If all goes to plan it’ll be available in approximately A4 and ‘coffee table’ 12inx12in size, hardback with around 130 pages. Price isn’t set yet but definitely less than £30.

If you want to be notified when it’s available, you can register your interest here – there’s no obligation 🙂

I’ll post more details nearer the release date.

YPU Keighley Day 2019

YPU Keighley Day 2019

John will be one of the guest lecturers at the Yorkshire Photographic Union (YPU) Keighley Day  2019.

The event will be held at Pontefract, West Yorkshire on the 16th November 2019

More details at the YPU website

Exhibition at Hull is very doubtful

HIP Gallery

It now seems very unlikely that our After the Coal Dust exhibition at the HIP Gallery, Hull will take place at all.

We have been unable to get a reply or acknowledgement from them despite attempting to contact them several times. Their 2019 programme is full apparently and if we can’t even get a response from them there doesn’t seem to be any prospect of the exhibition going ahead in 2020 either.

Disappointing in some ways but I don’t see how we can take this forward as over the past month or so we have emailed the curator three times, FB messaged twice, emailed the gallery itself all without any reply. A phone call promising a call back never materialised either.

This lack of communication has been in complete contrast to the other galleries we have dealt with and under these circumstances, we don’t now feel we would be able to work with them.

Apologies to all those who had hoped to see us in Hull but there’ll be other places 🙂

John & Bridget.

Doncaster exhibition now over

The After the Coal Dust photo exhibition at Doncaster Art Gallery finished on the 21st April. Thank you to everyone who took the time to visit.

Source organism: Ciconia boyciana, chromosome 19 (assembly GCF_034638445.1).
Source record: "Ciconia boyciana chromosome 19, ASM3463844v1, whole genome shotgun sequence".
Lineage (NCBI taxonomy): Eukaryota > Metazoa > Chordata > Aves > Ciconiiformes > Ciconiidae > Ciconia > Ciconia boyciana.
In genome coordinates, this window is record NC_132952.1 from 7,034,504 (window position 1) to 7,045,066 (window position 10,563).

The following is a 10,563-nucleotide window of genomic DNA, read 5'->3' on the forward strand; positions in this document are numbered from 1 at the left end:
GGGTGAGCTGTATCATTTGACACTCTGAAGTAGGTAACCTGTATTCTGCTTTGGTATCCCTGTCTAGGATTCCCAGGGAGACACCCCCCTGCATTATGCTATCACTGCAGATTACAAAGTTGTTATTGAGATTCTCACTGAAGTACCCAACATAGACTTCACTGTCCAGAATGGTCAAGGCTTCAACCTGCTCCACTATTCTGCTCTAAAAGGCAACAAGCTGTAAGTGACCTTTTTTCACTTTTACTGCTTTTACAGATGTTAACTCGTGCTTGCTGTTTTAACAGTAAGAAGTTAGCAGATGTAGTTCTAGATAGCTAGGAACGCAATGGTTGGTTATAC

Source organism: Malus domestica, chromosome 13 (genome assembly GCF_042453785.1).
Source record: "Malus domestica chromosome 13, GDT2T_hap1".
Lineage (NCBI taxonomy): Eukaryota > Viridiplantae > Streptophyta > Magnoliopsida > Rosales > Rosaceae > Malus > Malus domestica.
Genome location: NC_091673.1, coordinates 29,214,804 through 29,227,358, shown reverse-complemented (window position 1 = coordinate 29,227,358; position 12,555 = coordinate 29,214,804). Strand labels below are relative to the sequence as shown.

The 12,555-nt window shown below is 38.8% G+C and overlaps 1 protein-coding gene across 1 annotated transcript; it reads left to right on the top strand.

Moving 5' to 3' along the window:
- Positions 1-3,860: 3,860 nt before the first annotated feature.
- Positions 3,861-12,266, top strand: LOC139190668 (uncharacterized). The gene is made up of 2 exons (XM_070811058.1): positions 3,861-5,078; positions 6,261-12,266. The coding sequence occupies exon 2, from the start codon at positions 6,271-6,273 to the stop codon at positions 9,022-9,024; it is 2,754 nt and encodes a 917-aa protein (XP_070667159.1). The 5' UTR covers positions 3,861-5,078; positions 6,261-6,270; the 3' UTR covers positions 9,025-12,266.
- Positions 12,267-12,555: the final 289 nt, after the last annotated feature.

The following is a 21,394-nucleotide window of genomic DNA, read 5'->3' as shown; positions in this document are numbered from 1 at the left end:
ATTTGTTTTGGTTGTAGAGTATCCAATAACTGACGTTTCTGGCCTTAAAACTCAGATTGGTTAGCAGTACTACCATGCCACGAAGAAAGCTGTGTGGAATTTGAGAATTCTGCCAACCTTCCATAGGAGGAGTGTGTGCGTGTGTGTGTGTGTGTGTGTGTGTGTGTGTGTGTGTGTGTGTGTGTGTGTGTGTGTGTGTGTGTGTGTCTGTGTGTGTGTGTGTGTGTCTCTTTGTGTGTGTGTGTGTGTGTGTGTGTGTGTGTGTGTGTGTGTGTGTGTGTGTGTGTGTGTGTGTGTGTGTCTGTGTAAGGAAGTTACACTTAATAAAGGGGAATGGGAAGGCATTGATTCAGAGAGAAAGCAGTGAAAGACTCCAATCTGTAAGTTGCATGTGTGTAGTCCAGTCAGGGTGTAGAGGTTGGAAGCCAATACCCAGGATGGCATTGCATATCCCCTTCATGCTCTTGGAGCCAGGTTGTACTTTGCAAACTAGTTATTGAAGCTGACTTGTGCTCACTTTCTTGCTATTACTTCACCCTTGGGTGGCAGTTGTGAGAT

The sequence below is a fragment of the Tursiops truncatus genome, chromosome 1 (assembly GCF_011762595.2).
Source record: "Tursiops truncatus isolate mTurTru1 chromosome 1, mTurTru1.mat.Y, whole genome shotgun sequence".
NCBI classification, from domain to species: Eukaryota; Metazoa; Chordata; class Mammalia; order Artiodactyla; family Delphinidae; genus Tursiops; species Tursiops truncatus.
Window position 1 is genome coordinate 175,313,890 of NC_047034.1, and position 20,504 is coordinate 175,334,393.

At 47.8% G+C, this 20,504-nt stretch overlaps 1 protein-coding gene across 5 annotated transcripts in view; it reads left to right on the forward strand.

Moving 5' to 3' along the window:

Some feedback from the gallery:

Doncaster Museum & Art Gallery displayed the ‘After the Coal Dust’ exhibition in its Community Gallery between February and April 2019.
 
The exhibition was enjoyed greatly by both visitors and staff members at the Museum, and provoked much debate and reflection about the changes to life in the north of England since some of the big industries have closed down.
 
John and Bridget were a pleasure to work with, and the exhibition was beautifully presented as well as containing many striking and memorable images.
 


Neil McGregor
Assistant Manager (Art, Exhibitions and Outreach)
Heritage Doncaster

Unfortunately the projected exhibition at Hull will not now take place this year. Hopefully we can finalise dates for 2020

After the Coal Dust lecture

Below is the report of the talk we gave to Wakefield Camera Club on the 1st April 2019.

On the evening of Monday 1st April the club hosted a fascinating presentation by Castleford-based John & Bridget Gill and their daughter Freya. The title of the presentation was “After The Coal Dust” and comprised a series of photographs taken by John, Bridget and Freya. The idea was to provide a dispassionate look at what comes after the closure of an area’s main industry and focal point. Although many of the images were taken in the local “coal towns” they expanded their view to other places such as Scarborough and York as they found that other traditional industries such as steel and textiles have seen a similar decline. The photographs put a face to some of the people in these areas. Photographs from After The Coal Dust have been exhibited at The Great Yorkshire Show, The National Mining Museum for England and The Bradford Industrial Museum.